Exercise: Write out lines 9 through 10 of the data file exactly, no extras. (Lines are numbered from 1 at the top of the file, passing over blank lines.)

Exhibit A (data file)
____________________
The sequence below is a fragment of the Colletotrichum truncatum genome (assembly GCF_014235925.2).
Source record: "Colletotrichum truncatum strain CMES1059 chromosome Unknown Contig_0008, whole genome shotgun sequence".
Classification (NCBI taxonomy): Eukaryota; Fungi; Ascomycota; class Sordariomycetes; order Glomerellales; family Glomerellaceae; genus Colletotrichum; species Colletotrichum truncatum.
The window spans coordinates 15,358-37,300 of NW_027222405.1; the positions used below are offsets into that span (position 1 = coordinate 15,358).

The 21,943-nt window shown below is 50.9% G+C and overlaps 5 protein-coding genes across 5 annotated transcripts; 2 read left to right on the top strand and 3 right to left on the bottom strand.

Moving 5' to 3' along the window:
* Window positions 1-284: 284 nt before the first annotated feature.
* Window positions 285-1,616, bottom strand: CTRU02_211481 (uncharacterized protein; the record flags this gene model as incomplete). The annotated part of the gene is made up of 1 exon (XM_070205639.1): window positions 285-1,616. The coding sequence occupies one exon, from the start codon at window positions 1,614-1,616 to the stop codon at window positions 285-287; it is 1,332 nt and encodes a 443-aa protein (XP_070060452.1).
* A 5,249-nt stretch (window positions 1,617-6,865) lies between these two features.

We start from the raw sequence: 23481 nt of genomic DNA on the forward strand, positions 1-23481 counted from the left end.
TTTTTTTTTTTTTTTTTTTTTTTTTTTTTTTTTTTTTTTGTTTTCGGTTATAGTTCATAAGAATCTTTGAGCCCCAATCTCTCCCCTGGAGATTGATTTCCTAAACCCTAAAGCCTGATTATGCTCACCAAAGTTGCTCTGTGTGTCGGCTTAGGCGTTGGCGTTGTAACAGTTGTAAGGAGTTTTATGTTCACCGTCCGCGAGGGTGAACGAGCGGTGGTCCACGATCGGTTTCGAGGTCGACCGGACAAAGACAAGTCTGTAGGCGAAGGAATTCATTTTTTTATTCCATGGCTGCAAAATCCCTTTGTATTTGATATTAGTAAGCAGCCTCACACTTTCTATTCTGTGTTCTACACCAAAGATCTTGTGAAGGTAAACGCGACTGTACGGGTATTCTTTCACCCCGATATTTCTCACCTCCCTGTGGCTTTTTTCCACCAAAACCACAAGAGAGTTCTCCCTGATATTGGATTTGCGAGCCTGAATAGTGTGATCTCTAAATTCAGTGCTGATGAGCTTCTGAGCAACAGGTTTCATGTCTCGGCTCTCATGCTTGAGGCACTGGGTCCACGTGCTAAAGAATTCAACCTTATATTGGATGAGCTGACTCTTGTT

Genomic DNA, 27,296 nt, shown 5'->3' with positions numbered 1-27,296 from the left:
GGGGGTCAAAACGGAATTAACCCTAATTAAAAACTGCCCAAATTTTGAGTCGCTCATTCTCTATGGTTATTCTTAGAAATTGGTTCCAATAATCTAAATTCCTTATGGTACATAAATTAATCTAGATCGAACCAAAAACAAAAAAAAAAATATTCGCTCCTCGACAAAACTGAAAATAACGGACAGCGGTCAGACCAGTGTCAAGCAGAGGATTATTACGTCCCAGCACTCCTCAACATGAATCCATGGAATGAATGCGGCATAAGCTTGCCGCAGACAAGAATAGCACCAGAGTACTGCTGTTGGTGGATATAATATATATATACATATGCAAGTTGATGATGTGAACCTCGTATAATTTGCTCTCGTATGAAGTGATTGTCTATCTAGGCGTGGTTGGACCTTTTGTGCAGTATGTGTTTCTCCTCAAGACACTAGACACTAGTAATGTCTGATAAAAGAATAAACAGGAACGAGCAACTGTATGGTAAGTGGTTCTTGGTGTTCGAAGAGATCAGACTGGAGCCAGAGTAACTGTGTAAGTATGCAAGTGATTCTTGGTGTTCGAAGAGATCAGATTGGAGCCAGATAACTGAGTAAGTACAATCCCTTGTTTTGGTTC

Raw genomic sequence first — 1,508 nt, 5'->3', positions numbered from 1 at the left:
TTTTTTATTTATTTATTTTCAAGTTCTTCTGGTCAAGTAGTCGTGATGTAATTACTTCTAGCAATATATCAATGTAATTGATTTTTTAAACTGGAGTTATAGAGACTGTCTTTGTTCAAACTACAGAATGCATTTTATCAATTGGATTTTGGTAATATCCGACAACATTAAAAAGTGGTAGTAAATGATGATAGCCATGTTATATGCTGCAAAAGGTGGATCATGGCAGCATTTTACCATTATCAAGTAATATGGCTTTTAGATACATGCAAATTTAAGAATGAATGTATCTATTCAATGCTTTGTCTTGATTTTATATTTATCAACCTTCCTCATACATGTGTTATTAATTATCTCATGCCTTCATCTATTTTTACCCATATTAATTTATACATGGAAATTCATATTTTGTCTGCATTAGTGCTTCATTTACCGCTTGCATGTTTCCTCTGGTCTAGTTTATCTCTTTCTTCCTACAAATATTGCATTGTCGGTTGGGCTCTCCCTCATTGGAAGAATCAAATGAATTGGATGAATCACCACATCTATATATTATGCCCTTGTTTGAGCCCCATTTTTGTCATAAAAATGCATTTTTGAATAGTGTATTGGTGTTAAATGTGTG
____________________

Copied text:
* A 5,249-nt stretch (window positions 1,617-6,865) lies between these two features.

We start from the raw sequence: 23481 nt of genomic DNA on the forward strand, positions 1-23481 counted from the left end.